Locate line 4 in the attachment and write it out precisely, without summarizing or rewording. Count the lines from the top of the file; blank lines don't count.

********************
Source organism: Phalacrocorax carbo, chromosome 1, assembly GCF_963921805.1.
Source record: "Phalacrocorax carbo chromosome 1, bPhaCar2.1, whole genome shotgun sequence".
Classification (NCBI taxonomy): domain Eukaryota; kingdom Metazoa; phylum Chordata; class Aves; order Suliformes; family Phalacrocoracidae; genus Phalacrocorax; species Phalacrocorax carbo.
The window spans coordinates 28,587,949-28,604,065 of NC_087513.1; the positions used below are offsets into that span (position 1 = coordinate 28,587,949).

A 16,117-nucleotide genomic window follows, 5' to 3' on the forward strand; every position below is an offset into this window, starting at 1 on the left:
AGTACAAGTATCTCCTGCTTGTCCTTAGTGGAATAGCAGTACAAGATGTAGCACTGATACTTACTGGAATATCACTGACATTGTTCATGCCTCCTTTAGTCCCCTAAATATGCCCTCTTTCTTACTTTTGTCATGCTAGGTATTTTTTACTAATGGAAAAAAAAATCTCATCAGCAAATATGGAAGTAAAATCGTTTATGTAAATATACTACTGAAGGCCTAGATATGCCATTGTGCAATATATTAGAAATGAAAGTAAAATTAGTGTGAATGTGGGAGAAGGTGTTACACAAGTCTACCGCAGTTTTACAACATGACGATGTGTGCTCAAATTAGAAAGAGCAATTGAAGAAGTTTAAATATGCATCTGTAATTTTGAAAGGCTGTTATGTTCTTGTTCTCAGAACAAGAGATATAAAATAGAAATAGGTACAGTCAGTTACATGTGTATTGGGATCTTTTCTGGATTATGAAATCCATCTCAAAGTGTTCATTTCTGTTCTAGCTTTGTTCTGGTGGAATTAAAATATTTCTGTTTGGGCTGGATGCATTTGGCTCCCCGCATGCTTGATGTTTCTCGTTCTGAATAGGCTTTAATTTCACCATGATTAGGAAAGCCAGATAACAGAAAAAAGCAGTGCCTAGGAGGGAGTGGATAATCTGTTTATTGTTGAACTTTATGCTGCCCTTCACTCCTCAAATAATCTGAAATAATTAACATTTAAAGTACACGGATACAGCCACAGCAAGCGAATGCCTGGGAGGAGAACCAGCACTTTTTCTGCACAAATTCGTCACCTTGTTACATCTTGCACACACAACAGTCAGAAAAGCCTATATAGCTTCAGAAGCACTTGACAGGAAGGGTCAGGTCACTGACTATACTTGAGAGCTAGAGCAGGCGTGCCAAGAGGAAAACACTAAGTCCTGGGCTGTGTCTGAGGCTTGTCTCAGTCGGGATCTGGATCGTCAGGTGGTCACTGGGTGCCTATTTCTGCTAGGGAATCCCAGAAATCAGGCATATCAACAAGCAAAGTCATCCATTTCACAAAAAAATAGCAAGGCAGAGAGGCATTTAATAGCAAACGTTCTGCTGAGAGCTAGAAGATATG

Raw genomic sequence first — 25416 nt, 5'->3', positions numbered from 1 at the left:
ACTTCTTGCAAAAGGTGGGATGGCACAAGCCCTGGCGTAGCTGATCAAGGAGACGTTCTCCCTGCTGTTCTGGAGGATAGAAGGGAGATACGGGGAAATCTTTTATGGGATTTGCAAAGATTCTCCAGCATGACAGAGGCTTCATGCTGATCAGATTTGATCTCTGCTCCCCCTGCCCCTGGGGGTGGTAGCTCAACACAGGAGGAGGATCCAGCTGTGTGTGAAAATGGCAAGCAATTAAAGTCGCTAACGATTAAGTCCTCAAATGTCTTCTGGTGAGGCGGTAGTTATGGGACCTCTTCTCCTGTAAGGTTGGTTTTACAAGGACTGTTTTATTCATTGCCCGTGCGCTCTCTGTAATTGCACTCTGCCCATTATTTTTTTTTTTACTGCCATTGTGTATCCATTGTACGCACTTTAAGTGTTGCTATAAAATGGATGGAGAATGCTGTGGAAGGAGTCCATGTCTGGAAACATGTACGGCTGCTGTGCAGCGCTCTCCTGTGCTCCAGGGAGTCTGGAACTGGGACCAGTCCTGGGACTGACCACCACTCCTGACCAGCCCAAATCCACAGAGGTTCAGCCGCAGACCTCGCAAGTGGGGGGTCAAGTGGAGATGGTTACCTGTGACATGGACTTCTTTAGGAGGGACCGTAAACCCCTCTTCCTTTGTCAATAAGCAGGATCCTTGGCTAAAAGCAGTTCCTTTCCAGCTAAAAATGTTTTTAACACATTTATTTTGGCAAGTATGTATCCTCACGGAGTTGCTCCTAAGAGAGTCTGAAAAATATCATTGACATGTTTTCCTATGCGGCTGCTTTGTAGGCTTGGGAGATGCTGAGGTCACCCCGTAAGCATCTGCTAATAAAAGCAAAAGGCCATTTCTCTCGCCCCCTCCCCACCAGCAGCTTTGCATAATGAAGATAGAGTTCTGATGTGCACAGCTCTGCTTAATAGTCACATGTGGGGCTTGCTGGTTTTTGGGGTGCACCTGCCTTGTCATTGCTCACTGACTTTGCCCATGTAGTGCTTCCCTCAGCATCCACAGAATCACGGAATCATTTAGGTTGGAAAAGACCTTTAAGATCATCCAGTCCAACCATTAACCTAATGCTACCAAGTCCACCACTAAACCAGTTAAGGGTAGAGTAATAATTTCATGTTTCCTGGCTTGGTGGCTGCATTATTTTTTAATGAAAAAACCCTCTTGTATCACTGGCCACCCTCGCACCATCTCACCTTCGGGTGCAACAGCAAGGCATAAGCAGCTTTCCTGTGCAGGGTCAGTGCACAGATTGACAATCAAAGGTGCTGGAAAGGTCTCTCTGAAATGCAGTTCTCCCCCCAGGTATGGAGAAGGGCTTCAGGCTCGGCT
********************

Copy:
The window spans coordinates 28,587,949-28,604,065 of NC_087513.1; the positions used below are offsets into that span (position 1 = coordinate 28,587,949).